The Master’s 2020 Christmas Message

From the Master

A personal message from the Master for this unusual festive break.

The Master’s Christmas Message

For some, this Christmas will be a time of reflecting on the lives of lost loved ones. It is also a difficult time with businesses closing, people losing their jobs and unable to support their families, through no fault of their own. Charitable acts could not be closer to us. Life seems unfair and tragic. But we all have hope and bringing that hope into focus is the coming of Christmas and the New Year – the birth of Christ and regeneration. Christmas will be different for many people, particularly those alone, who are prevented from travelling to see family and friends. The time for Wassailing can wait, for it is a Saxon phase ‘Wass Hael’ (Good Health!). And that can come at anytime of the year to bring us good spirits.

Christmastide is full of promise. Whatever our situation, it is possible to enter the traditions and customs of this special time of the year – it may be just listening to the Queen’s Speech or the Festival of Nine Carols and Lessons at King’s College Choir or having that special telephone call or Christmas Dinner, even if alone, as I know many people will. One can be part of something.

Most of our ancient winter customs have been abandoned. The Puritans saw to that, but one custom continues within the Livery. The Cutlers’ Company perform their ceremony of the Feast of the Boar’s Head, and so too Queen’s College, Oxford, where a similar ritual is performed when a boar’s head is carried into Hall on a silver meat dish as part of the Yuletide feasting celebrations.

Fire has always been associated with Celtic festivals. The Yule log is now only symbolic as a chocolate log, but in ancient times a huge log was dragged into the fire on Christmas Eve and burnt for twelve nights and days. The remains were kept for kindling to ward off evil spirits from the house until the next year. In Cornwall, the Yule log is known as the Mock.

In the medieval period on the 6 December, the Feast of St Nicholas, a Boy Bishop was chosen to act as Bishop in all matters except celebrating Mass, and his authority lasted until 28 December, the Feast of the Holy Innocents. In many ways, this characterised the ritual of Saturnalia, a Roman festival of light and fire, where anarchical jollities took place where servants exchanged clothes with their Masters. Here, the subject linked life over death in a fragile agrarian world. Such dressing up may also be seen in the mumming plays, such as those performed in Marshfield, Gloucestershire, on Boxing Day. But mostly these ancient dressing-up rituals have been replaced by the pantomime.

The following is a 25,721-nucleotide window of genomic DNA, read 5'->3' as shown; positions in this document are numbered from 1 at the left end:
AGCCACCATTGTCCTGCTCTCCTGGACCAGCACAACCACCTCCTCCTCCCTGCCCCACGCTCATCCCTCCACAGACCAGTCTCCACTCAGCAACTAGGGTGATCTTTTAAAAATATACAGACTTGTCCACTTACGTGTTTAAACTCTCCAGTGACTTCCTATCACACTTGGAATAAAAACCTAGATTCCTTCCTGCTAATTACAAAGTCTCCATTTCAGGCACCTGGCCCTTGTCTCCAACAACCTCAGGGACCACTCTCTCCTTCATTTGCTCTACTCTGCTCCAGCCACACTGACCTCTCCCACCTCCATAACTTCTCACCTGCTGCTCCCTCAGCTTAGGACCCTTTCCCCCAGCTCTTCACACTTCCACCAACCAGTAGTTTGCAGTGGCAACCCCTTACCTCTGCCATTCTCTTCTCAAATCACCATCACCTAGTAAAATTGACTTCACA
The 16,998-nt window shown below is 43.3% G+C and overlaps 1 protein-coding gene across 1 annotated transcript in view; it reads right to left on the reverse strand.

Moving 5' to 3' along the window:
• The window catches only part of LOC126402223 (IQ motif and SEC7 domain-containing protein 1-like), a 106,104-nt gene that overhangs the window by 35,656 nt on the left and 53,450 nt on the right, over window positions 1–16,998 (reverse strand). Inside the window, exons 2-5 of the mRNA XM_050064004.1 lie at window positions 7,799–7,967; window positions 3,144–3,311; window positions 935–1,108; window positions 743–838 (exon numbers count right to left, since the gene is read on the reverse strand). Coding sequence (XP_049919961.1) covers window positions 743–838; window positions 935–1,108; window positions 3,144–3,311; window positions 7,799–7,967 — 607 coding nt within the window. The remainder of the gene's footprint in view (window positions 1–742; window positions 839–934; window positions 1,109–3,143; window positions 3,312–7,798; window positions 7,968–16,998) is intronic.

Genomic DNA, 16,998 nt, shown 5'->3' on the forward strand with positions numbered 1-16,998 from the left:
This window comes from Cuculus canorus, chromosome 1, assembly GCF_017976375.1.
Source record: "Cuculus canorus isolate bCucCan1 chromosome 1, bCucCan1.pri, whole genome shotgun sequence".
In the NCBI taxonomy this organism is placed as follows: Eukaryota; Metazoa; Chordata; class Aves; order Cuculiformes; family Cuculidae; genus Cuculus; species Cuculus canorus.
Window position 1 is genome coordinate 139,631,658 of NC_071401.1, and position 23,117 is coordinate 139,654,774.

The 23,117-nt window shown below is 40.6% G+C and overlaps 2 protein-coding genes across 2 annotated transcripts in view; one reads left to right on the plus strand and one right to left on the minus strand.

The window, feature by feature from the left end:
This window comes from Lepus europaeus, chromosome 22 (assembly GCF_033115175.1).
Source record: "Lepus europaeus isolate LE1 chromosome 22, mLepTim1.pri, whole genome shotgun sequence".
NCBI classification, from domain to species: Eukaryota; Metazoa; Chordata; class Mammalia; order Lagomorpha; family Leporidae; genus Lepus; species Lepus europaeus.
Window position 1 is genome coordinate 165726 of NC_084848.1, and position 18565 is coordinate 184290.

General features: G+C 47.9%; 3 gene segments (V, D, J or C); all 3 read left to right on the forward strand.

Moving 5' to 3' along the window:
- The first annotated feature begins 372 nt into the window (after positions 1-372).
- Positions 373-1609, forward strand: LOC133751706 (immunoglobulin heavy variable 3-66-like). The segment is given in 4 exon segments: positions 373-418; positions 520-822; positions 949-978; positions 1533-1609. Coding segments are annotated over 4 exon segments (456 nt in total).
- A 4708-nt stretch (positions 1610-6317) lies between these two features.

Fire has always been associated with the winter dark. In Allendale, Northumberland, on the night of New Year’s Eve the ceremony of tar-barrel burning takes place, when flaming containers are balanced on the heads of folk and paraded through the streets. In Lewes, East Sussex, the celebrated Guy Fawkes festivities happened to be an ancient custom. Barrels of lighted tar where once rolled down the hill towards the River Ouse with young blades jumping over them. Allegedly, it is a pagan festival. Symbolically, the fire represented light, summer, and when the lighted barrels were extinguished on meeting the water darkness fell and winter initiated. The Winter Solstice has now passed, and the druids have returned from their mystical Stonehenge (even if the stones have been removed and set in concrete!) and lighter evenings will eventually transpire.

Where there is dark there is light. That light is now breaking through. We have a vaccine and hope is on the horizon. Our Past Master John Rae has already had his vaccination. And our Livery Company remains strong. We have so much to look forward to in 2021. I am planning the year ahead, and much will be on offer by late spring. Both Bridget and I have had an extraordinary year, one which no Master will probably encounter again for very long time. Indeed, it is true for everyone, and we are so very much looking forward to seeing you again in the lightness of spring.

It leaves little more for me to say other than both Bridget and I wish you all, wherever you may be, a very Happy Christmas and Joyous New Year, when we will meet again. I am now off to make a hot water crust raised game pie with the good fare from the Garden of England full of lorries… In the meantime, a hearty WASS HAEL!